A price reduction is unlikely - OR has already said in press releases that indicative pricing for SoGEA is the cost of the underlying GEA service plus MPF rental. That works out to around £5/year saving for AAISP, which is small enough that it's not worth passing on (better to use it to fund - e.g. - higher data allowances).

Even if OR sell SoGEA at slightly less than the indicated pricing, it's still going to be savings under £1/month; the real victory for AAISP will be that in an SoGEA world, there's one wholesale contact for all faults (as voice faults no longer exist - any fault in the GEA service is a broadband fault to Openreach) instead of having to split faults into voice and broadband faults.
Standard User Zarjaz
(eat-sleep-adslguide) Mon 17-Dec-18 13:01:57
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Re: Will AAISP be an early adopter of SOGEA


[re: DrPepper] [link to this post]
 
.... a pair pinchers paradise

Standard User RobertoS
(elder) Mon 17-Dec-18 18:30:21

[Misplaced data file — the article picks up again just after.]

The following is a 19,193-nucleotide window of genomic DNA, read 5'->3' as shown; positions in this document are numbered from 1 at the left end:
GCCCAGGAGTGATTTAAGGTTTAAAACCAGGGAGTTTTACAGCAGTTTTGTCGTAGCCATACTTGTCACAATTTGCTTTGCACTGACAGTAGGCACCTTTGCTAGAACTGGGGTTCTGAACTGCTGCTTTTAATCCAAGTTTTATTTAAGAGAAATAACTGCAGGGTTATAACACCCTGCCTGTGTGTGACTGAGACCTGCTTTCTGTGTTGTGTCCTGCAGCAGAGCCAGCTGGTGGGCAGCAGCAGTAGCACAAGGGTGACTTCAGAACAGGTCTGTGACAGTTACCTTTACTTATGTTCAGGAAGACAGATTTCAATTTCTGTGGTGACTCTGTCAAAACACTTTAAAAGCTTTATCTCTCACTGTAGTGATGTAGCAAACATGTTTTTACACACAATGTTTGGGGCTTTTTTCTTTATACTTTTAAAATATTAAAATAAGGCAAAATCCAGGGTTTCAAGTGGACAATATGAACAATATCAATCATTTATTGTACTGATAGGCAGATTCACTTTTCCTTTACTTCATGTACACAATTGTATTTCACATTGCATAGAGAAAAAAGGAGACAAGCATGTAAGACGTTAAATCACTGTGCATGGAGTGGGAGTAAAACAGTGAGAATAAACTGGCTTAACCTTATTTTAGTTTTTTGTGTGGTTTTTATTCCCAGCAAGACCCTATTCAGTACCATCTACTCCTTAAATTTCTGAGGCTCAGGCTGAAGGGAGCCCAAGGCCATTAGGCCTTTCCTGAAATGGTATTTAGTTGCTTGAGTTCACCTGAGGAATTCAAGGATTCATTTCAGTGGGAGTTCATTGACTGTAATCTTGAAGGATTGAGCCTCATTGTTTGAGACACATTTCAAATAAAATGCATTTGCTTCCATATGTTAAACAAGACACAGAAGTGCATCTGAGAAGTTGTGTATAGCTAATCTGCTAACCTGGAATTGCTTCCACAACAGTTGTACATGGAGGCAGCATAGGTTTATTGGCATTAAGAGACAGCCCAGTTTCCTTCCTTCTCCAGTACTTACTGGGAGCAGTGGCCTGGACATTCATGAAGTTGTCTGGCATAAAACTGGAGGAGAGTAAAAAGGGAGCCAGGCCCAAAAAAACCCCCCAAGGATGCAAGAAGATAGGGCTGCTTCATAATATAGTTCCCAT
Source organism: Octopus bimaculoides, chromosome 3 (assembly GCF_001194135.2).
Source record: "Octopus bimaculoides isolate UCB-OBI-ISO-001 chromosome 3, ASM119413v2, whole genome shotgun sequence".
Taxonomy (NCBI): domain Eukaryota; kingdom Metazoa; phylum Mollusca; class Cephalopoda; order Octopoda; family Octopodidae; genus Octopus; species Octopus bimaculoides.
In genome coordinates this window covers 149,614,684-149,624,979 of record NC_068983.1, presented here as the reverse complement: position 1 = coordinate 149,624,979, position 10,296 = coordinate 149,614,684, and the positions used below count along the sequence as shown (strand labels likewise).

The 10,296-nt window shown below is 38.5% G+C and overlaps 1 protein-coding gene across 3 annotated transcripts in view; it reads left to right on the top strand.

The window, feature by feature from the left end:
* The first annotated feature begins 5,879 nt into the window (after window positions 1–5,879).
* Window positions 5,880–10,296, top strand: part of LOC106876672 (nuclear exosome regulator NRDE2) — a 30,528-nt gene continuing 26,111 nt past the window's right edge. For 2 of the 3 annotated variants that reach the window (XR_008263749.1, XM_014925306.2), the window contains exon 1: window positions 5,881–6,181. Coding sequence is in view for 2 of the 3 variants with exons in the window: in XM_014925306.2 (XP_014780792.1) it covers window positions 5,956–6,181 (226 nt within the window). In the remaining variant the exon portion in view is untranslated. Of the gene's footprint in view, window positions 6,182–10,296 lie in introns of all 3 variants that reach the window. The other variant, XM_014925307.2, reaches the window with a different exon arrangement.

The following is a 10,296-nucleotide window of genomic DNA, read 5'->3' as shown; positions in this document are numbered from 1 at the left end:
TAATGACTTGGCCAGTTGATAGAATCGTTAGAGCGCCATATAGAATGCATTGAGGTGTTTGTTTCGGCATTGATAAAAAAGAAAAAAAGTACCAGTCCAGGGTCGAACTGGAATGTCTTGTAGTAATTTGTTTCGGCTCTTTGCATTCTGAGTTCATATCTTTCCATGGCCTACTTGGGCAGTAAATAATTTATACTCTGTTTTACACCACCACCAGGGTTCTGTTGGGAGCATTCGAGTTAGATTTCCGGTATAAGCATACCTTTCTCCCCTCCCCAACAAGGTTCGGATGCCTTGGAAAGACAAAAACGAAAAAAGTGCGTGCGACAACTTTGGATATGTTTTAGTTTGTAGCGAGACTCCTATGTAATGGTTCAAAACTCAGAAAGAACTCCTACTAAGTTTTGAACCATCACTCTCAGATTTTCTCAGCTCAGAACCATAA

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Re: Will AAISP be an early adopter of SOGEA


[re: Zarjaz] [link to this post]
 
".... a pair pinchers paradise" Dr Pepper

Hehe smile.

My broadband basic info/help site - www.robertos.me.uk. Domains, site and mail hosting - Tsohost.
Connection - Three 4G, tbb tests 35-45Mpbs down, 9-15 up.
==================================================
If you never think of anything off the wall, you'll never think of anything original.
Standard User DrPepper
(regular) Tue 18-Dec-18 08:08:43
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Re: Will AAISP be an early adopter of SOGEA


[re: RobertoS] [link to this post]
 
In reply to a post by RobertoS:
".... a pair pinchers paradise" Dr Pepper

Hehe smile.


I thought it already was...
Standard User blueacid
(experienced) Tue 18-Dec-18 14:20:11
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Re: Will AAISP be an early adopter of SOGEA


[re: farnz] [link to this post]
 
I wonder if that's a victory as such; how many broadband faults are identified and cleared by reporting a corresponding voice line fault which is also causing issues on the broadband?